Orkney base to help spearhead renewables surgeNews // December 1, 2010
A service and supply base for the energy sector is to be developed in Orkney, as the Scottish island group prepares to receive the world’s biggest surge of marine renewables development activity.
International maritime company FenderCare Marine Solutions has confirmed plans for the multi-million Pound base at Lyness, on the island of Hoy, as Orkney gears up for a £1 billion programme of marine energy investment.
In March this year, Orkney and Caithness shot to the global forefront of marine renewable energy development when seabed owners The Crown Estate announced the successful bidders in the world’s first commercial wave and tidal leasing round – the largest planned development of marine energy worldwide.
Environmental and consenting processes are now in train to install hundreds of marine energy devices on eleven sites in the Pentland Firth and Orkney Waters leasing area.
Their planned capacity by 2020, at 1.6 gigawatts, could supply three-quarters of a million homes.
The service and supply base at the one-time naval base on Hoy in the islands’ sheltered Scapa Flow, will be operational by March next year. It will ensure local support for essential marine energy operations including deployment and mooring of wave and tidal devices, operational through-life support, along with specialist fendering and sub-sea tooling requirements.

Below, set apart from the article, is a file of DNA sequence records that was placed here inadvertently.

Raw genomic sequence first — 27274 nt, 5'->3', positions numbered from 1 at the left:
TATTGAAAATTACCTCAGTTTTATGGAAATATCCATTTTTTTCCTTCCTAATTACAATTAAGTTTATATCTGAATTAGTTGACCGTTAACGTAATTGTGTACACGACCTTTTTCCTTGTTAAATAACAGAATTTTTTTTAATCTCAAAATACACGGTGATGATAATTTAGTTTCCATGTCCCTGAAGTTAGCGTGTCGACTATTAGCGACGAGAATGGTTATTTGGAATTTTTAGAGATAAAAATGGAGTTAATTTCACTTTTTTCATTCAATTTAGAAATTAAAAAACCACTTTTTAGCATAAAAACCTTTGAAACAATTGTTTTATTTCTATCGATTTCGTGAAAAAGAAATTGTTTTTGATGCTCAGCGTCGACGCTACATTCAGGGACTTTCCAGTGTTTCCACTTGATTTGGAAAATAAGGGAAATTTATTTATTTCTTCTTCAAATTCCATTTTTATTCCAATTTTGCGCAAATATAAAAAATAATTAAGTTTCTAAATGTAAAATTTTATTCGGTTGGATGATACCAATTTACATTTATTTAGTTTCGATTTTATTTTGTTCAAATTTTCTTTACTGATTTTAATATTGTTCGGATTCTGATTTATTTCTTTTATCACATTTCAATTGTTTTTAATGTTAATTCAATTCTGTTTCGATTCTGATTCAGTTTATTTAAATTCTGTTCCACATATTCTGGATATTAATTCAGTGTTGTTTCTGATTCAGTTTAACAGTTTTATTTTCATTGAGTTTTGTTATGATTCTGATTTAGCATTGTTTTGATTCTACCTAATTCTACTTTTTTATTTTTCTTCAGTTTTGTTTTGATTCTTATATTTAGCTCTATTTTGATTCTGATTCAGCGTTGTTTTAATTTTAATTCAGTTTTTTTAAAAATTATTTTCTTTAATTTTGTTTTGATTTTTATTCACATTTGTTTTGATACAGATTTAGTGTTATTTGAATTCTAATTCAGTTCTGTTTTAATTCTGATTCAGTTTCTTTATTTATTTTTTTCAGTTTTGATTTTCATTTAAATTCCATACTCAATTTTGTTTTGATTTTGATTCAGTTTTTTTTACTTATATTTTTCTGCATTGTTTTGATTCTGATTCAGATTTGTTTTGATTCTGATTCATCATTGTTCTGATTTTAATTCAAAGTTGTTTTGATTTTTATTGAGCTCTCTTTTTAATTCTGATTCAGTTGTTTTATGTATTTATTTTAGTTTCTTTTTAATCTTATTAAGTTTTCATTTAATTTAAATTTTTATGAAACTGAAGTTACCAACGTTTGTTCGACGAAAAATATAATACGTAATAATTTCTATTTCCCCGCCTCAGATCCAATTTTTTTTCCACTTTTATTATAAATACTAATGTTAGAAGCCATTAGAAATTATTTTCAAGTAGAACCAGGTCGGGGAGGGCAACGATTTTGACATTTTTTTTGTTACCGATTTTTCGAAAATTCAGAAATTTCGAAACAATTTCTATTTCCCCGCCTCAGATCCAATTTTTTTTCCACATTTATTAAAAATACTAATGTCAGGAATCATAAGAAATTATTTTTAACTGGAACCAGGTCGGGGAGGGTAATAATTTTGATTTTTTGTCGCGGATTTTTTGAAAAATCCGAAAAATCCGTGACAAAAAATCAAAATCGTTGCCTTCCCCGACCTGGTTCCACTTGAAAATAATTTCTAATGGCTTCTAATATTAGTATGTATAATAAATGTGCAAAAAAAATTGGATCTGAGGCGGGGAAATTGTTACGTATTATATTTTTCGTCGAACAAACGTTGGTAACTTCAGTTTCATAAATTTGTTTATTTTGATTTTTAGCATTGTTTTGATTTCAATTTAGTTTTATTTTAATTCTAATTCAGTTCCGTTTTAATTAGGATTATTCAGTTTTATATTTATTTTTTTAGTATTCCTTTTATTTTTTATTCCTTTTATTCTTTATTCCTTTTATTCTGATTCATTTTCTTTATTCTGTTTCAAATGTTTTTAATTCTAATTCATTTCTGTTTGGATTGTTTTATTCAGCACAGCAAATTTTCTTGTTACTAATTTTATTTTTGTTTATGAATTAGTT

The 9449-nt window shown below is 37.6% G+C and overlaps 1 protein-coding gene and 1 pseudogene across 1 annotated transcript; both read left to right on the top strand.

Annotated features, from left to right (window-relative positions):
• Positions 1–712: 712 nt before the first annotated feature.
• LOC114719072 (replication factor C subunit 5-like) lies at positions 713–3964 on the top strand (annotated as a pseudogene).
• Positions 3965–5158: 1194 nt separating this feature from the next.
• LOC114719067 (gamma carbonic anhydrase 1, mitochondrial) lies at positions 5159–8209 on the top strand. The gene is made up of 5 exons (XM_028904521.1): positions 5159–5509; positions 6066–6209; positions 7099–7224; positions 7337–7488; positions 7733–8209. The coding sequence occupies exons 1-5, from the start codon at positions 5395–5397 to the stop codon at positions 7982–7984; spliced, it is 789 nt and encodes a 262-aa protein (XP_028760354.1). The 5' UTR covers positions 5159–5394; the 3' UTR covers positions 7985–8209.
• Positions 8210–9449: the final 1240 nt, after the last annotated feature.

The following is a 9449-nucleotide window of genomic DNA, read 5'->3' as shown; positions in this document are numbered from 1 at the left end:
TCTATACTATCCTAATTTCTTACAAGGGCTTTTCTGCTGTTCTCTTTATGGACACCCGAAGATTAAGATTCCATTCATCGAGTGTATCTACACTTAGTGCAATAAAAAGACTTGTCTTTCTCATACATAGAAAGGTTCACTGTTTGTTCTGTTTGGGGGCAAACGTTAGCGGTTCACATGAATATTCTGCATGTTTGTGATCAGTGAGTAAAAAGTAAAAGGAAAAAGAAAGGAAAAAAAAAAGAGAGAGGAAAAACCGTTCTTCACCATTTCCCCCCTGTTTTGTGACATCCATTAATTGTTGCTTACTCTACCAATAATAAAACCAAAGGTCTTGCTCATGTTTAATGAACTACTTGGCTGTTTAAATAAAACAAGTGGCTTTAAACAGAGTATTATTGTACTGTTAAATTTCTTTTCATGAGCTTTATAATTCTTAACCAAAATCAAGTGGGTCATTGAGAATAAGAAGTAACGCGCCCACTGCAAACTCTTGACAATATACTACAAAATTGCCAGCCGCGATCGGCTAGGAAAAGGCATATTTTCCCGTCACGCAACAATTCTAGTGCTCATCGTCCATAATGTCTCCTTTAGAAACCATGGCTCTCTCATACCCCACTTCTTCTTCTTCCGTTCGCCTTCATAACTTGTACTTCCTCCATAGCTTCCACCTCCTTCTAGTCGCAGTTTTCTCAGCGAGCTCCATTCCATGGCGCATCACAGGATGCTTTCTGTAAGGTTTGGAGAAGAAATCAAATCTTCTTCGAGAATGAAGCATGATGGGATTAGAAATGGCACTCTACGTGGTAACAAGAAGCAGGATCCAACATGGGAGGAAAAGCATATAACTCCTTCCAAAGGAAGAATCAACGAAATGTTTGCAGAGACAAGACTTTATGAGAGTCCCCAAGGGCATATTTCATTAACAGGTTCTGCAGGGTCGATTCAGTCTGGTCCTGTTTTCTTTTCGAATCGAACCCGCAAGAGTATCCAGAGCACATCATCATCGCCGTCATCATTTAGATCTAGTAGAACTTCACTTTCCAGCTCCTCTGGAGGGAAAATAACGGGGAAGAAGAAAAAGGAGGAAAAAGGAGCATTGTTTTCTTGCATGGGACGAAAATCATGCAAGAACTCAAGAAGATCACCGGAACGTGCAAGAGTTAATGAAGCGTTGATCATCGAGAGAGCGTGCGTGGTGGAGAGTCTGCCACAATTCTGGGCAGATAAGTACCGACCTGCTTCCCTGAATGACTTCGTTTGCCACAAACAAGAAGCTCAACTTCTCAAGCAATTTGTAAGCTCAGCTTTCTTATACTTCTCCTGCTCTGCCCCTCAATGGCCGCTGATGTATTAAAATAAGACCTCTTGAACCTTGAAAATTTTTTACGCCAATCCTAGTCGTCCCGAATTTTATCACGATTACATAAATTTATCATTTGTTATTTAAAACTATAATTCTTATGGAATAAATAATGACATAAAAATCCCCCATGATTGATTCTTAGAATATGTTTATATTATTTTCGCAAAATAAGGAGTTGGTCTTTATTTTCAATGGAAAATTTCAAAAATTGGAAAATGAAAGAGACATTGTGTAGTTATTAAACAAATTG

FenderCare spokesman Tim Smith said: “We have decided to develop in Lyness to establish a geographically central facility as marine energy accelerates towards major commercial build-out activity with Orkney in the global vanguard. It is a multi million pound investment over the course of the project and means developers and installers of marine devices can easily access expert services and save a good deal of time and money through having specialised stock held locally instead of at Aberdeen or elsewhere.”
The Norfolk-based company, which has 20 years of experience in ship-to-ship transfer and other oil and gas-related activity in Orkney, provides worldwide maritime services and equipment from fendering systems and marine hardware to naval submarine berthing consultancy. This week, Fendercare expects to sign a ground lease for the one-hectare base at Lyness.
Meantime, landowners Orkney Islands Council are progressing a multi-million pound programme to upgrade the former wartime base’s two large quays and provide 4.5 hectares of industrial land, including provision of new power supplies, surfacing and heavy craneage infrastructure.
Councillor Jim Foubister, Chairman of Orkney Marine Services, said: “We are very pleased that Fendercare has chosen to have a presence at Lyness and are looking forward to the catalytic effect their base will bring to the facilities there and to the renewables industry in and about Orkney waters.”
Already, Orkney’s pioneering European Marine Energy Centre has tested or is testing five devices that may feature in the leasing round: Pelamis Wave Power’s Sea Snake; OpenHydro’s tidal turbine, Aquamarine Power’s Oyster, Atlantis Resource Corporation’s AK1000, and TGL’s tidal device.
Longer-term, the waters around Orkney and the Pentland Firth are estimated to provide exploitable energy of up to 10 gigawatts (GW), equivalent to the combined output of several large nuclear power stations.